José Miguel Insulza, secretary general of the Organization of American States (OAS), gave a grim assessment July 2 of diplomatic efforts to restore the ousted president of Honduras, warning that it would be “very hard” to head off a more severe break with the nation and that he is prepared to call for sanctions. At a news conference in Panama, the ousted Manuel Zelaya insisted that he remains the legitimate president of Honduras, and called on his supporters to keep up their protests. “We may not have the institutions, but the street is ours,” he said. “That’s the people’s place.” He added that a “dictatorship has been established” in Honduras.
In Honduras, de facto President Roberto Micheletti remained intransigent. In a veiled reference to Venezuela’s Hugo Chávez, he said of Zelaya: “He cannot come back legally as the president of this country—unless a president of a Latin American country puts him there forcibly by arms.”
“We are open to dialogue,” Micheletti told a group of foreign journalists—but added in the next breath that the courts would insist on Zelaya’s arrest if he returned. Zelaya had initially vowed to go back to Honduras on July 2, but agreed to postpone his return at least 72 hours after the OAS set a deadline for his reinstatement.
Protests continue; media restrictions in place
More protests were reported in Honduras July 2 in spite of the state of emergency, with pro- and anti-Zelaya demonstrators clashing in Tegucigalpa. Local journalists attempting to cover the street clashes claimed harassment. The New York-based Committee to Protect Journalists, citing the army’s brief detention of seven international journalists this week, called on the authorities to allow all media “to report freely and without fear of reprisal.”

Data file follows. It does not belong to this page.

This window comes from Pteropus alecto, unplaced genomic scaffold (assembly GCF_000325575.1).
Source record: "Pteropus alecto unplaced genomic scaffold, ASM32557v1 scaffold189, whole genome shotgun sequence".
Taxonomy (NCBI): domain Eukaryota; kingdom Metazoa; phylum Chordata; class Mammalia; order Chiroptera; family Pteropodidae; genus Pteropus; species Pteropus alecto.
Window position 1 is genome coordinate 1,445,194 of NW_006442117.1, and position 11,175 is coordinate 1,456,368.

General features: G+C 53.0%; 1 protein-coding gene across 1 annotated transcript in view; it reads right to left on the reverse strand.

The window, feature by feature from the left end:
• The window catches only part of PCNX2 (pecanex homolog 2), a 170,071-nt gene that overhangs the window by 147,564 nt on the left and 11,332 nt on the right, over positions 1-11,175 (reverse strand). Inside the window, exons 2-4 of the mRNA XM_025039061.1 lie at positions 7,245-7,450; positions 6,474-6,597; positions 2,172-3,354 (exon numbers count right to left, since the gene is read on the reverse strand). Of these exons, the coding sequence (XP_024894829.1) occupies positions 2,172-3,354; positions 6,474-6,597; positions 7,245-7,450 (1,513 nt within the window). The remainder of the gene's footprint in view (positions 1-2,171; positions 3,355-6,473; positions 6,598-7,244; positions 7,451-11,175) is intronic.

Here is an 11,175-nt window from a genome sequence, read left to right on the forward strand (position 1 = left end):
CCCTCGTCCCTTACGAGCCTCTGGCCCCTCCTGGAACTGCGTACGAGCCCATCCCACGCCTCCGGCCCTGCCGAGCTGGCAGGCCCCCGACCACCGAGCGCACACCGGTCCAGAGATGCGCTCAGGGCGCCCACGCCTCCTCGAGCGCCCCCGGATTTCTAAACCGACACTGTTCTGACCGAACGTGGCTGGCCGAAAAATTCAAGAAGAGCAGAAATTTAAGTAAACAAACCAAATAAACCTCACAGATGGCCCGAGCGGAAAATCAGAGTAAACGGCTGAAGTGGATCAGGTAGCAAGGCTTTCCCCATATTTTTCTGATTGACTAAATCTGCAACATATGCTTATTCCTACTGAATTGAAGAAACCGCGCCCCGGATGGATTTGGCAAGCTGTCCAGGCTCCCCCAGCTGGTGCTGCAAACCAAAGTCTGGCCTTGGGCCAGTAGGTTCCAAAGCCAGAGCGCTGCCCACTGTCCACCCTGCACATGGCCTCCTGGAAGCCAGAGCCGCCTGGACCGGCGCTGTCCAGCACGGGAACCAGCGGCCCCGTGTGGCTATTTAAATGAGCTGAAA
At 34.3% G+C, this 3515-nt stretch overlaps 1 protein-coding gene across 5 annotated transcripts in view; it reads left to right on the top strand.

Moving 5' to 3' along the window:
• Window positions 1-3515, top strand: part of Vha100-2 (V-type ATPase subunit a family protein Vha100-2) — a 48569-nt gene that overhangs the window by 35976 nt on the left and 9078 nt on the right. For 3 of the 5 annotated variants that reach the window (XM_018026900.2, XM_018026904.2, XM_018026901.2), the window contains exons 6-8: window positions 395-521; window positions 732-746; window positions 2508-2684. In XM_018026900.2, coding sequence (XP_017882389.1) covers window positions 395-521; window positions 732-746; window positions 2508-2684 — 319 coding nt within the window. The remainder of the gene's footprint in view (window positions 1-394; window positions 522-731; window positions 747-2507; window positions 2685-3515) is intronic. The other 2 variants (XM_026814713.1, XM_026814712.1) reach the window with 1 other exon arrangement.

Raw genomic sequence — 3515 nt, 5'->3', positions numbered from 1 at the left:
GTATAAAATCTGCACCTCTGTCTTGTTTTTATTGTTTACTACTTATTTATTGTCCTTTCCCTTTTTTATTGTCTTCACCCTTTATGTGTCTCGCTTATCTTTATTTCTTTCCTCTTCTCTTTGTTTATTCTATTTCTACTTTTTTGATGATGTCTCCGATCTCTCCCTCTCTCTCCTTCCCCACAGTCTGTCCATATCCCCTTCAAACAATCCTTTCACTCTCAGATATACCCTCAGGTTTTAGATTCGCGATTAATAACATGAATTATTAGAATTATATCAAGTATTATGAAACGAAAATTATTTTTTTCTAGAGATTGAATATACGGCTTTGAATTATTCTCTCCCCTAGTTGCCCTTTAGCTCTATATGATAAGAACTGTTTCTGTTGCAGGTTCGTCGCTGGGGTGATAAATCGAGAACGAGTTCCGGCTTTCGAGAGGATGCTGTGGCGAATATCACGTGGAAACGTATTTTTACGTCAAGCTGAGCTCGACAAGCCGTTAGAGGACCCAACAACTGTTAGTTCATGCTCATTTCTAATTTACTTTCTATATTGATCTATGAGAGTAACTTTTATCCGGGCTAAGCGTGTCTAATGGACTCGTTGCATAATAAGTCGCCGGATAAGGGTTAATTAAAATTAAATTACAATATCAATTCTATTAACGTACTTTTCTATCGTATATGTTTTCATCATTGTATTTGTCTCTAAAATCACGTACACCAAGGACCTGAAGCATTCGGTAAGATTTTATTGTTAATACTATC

At a press conference, Micheletti said media restrictions were put in place to maintain public order because some organizations were urging Zelaya’s backers “to go and do what they did, breaking windows, hitting people, assaulting.” But Esdras Amado López, the owner of Channel 36 TV, called the government hypocritical: “This is against the Constitution that the new government says it is protecting. I have a license. I have a right to inform the people. This is an unconstitutional order.”
In defense of the state of emergency that remains in place, Micheletti said, “It’s for the tranquility of the country.”
US stance still equivocal
The Obama administration has strongly opposed Zelaya’s removal, and the ousted president’s wife and son are now taking refuge at the US ambassador’s residence in Tegucigalpa. But the US, which provides millions of dollars in aid to Honduras annually, is the only country in the hemisphere that has not withdrawn its ambassador from Honduras.
The US is also isolated in its refusal to officially designate Zelaya’s removal as a “coup.” The following exchange with State Department spokesman Ian Kelly took place in a in July 1 press briefing in Washington:
Reporter: Ian, any move to withdraw the U.S. ambassador?
Kelly: I’m not aware of any move to withdraw the U.S. ambassador right now.
Reporter: And is the United States still saying that the ousted president should return in two and a half, three days, whatever it is?